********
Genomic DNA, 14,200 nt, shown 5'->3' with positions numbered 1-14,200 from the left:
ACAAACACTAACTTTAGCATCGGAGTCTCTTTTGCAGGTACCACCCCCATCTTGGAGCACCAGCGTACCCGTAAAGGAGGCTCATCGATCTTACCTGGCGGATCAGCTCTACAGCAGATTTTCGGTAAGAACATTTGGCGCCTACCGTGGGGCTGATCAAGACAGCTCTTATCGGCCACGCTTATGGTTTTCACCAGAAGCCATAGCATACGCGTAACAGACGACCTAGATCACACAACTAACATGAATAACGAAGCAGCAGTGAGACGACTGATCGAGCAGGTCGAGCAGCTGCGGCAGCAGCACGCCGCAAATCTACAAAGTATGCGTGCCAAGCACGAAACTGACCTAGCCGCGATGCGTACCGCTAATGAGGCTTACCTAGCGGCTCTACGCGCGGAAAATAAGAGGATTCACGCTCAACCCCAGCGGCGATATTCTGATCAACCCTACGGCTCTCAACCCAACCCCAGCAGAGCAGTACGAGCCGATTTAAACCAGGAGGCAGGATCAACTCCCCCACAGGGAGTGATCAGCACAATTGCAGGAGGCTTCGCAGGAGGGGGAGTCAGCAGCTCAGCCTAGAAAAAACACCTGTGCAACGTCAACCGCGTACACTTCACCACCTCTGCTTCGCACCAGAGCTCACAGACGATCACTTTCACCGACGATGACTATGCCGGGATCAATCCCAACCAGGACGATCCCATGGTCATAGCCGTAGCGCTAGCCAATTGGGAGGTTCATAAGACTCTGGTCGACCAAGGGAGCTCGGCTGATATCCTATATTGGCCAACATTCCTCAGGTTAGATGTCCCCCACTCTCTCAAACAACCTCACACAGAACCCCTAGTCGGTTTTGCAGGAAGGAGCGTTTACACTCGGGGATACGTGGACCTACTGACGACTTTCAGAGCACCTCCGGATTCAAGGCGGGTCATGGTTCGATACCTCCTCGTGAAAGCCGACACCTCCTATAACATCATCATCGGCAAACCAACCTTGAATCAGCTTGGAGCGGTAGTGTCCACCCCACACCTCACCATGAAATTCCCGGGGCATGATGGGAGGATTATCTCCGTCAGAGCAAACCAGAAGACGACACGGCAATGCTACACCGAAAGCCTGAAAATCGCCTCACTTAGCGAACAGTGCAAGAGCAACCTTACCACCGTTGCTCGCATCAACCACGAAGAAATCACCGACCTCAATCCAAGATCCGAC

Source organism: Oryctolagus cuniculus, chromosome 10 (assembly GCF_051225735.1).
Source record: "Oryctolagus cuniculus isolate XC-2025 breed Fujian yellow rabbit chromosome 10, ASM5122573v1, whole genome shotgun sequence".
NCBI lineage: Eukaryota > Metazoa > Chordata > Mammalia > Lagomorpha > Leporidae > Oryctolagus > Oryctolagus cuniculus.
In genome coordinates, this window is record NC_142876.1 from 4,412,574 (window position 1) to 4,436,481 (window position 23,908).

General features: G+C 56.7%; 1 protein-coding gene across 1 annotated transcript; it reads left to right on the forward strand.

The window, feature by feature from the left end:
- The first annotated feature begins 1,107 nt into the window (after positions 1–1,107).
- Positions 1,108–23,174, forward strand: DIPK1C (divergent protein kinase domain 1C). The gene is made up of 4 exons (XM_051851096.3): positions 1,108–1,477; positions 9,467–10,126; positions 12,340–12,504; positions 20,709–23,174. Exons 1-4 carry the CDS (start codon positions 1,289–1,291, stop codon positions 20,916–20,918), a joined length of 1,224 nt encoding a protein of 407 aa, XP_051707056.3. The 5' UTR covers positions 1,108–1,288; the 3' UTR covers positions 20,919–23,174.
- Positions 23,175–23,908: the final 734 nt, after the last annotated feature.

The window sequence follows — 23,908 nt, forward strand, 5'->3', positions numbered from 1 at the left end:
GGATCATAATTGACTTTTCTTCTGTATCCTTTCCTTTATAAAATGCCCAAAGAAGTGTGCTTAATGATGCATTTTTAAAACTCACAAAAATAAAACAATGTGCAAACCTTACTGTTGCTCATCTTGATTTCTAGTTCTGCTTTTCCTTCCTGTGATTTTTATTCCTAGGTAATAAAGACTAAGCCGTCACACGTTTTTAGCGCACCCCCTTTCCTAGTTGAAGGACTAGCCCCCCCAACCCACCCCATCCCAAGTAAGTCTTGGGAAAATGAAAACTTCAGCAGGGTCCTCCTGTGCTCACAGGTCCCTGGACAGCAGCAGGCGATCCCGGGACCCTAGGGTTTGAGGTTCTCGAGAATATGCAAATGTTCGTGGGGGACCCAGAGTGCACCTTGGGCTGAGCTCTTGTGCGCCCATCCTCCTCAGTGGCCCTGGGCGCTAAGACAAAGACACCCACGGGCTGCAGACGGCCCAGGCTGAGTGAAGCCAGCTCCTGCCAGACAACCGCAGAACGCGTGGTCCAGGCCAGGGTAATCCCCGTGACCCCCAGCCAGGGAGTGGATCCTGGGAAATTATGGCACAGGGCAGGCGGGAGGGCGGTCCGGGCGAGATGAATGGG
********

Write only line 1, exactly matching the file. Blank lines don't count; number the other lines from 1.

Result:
Genomic DNA, 14,200 nt, shown 5'->3' with positions numbered 1-14,200 from the left: